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Labor force contribution of the Arab community in the UK market

Posted: July 27, 2021

According to data from the Open University, 91% of business organisations in the UK struggled to find workers with the right skills in 2018 due to skills shortages. Organisations are paying a high price to ensure the skills in question, estimated at £6.33bn in 2018. For that reason, competition is going fierce among organisations to acquire the necessary skills.

Thus, there is a growing need for Arab qualifications and skills to reduce the skills shortage in UK organisations. The UK economy will be even more vulnerable if Arab discrimination continues in the workplace. It is worth knowing that the cost of training British workers can be higher than recruiting Arab skills.

It is therefore crucial that organisations develop their ability to attract Arabs in Britain. This can be achieved by using online platforms, establishing a culture that supports Arabs' involvement in the labor market, and following proven advice and guidance.

 

UK job opportunities are growing again.

According to the Office for National Statistics, the number of UK-born employees was on the rise before the corona pandemic. After 24,323,000 in March 1997, it increased to 27,171,000 in December 2019. The number of UK employees outside the EU increased to 3,373,314 in December 2019, as shown in the table below.

 



 

The importance of Arabs in reducing the skills shortage in Britain:

Organisations need to deal more with people of different nationalities and integrate them into the British work environment, especially those who have demonstrated the required skills.

Arabs are competent and skillful, and they have what it takes to change and enhance in Britain. Therefore, recruiting and developing the qualificaions of Arabs and encouraging them to contribute to the British community can be regarded as investment. For example, the Arabian Business London Awards highlights some of the Arab's business achievements in Britain and can act as a catalyst that would encourage Arabs to engage more in the British community.

Although the Arab engagement has had an impact on the labor market in reducing the skills shortage in the UK, racial discrimination against Arabs in the employment process somewhat weakens this engagement.

Is there job discrimination between Britons and Arabs?

According to the London School of Economics and Political Science (LSE), Arabs suffer racial discrimination from their employers. In other words, even if Arabs were born and educated in the UK, their opportunities are far less than their peers of Britain's citizens.

The BBC confirmed this when they found that someone with an Arab-sounding name on their CV is three times less likely to get an interview. They conducted an experiment of sending CVs from two candidates, "John" and "Mohamed," who had identical skills and experience. The result was that the English-sounding name was offered three times the number of interviews than an applicant with an Arabic name.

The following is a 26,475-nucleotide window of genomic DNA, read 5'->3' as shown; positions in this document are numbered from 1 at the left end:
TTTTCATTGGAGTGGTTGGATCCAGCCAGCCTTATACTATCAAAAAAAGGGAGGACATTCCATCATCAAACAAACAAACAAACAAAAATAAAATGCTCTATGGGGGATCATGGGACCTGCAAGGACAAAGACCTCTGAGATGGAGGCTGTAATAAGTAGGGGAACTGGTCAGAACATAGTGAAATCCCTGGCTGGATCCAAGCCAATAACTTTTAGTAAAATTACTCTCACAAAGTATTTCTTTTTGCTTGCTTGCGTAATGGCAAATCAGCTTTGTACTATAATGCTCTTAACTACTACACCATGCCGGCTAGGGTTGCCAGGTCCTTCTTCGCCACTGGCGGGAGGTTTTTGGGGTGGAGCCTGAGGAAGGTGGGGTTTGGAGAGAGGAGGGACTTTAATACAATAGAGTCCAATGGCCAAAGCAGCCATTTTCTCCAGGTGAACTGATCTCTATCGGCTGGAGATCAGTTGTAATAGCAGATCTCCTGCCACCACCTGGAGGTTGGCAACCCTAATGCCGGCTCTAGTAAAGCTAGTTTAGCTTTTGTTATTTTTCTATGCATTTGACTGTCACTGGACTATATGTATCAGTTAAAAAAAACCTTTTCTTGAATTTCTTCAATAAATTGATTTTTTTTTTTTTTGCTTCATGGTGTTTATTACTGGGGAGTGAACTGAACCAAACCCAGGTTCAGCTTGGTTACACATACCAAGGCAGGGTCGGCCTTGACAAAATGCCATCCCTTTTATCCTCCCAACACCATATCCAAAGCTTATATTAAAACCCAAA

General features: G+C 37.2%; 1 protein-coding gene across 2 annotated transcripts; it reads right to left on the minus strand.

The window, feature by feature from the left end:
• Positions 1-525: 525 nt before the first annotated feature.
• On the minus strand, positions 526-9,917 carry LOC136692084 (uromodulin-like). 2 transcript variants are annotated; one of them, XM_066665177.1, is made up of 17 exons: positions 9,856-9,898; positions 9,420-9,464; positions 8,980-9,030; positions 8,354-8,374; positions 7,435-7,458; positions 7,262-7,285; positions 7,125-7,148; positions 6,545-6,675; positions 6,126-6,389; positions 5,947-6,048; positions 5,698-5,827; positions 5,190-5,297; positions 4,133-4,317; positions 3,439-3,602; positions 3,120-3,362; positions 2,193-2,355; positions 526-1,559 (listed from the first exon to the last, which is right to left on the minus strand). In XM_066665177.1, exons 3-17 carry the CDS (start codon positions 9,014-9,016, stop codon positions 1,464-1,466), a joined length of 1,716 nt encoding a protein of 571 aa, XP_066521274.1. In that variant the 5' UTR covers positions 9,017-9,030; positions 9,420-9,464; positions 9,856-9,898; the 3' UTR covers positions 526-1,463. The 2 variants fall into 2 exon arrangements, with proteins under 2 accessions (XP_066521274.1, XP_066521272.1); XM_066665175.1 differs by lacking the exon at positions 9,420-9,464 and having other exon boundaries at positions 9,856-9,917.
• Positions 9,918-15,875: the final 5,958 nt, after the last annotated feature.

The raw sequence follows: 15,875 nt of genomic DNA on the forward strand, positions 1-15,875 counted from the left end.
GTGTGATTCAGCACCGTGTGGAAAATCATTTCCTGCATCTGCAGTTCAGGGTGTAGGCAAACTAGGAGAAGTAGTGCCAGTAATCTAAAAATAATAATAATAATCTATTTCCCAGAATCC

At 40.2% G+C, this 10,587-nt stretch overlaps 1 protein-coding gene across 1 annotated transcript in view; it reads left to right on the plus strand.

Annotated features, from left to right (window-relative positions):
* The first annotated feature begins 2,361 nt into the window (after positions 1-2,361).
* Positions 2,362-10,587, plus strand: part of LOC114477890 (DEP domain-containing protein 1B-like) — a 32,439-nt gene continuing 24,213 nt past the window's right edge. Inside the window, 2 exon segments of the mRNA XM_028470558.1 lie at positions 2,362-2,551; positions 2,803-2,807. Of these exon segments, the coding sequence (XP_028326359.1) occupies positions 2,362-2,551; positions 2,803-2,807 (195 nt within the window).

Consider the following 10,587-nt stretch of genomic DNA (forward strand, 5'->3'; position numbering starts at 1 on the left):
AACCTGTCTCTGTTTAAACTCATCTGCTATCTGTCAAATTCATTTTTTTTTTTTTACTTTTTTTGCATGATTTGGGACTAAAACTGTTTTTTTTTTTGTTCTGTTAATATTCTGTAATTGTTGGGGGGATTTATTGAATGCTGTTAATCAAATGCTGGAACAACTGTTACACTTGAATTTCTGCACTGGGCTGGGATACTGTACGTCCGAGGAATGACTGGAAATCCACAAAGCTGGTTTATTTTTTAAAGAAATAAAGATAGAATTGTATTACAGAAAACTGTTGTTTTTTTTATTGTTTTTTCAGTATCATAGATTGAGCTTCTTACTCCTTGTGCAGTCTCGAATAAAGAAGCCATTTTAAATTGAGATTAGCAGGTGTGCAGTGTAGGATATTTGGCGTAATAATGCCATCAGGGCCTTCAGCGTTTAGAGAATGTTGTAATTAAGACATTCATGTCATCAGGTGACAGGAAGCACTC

Jobs in Britain require Arabs

Although the Arabs are considered a minority in Britain, there are several jobs in Britain that give them an advantage. Because of their mother tongue, they are more likely to get a job without racial discrimination. Moreover, "The people of Mecca know best its paths"; meaning, it takes on to know one. Among these jobs are teaching Arabic, customer service-to communicate with Arab customers worldwide- and Sales Research, as globalization provides the opportunity to take advantage of the sizeable Arab market. The Arab world in 2021 contains about 444.81 million, according to DEMOGRAPHY. Dealing with refugees, non-profit organisations are more interested in recruiting Arabic-speaking candidates.

The evolution of Arab recruitment tools in the British labor market

The labor market today in Britain has become more transparent and accessible. With the increase of online employment platforms in Britain, it has become easier to get information about job opportunities. Arabs could use these platforms to get acquainted with the organisations they apply to.

According to Glassdoor, "93% of job seekers say it is important to be thoughtful and informed about all aspects of a company (e.g. culture, values, mission, business model, future plans, pros and cons about the workplace) prior to accepting a job offer."

On the other hand, some organisations have the tools that can know Arabs and communicate more with them. For example, Arabisk London offers articles about Arabs in Britain, with the aim of building cultural bridges. The site also provides opportunities to meet Arabs and market their business since they represent a large part of its visitors.

We are now more likely to target the right job openings to the right target audience. For instance, in certain jobs, an Arab can take advantage of their Arab nature. Therefore, the organisation can announce the vacancy, targeting Arabs only at websites that care for them, like Arabisk Media through the recruitment and Talent acquisition service.

Its expertise focuses on sourcing and developing the most desirable Arabic-speaking candidates that understand the market and are consumer-minded, which leads to better business results.

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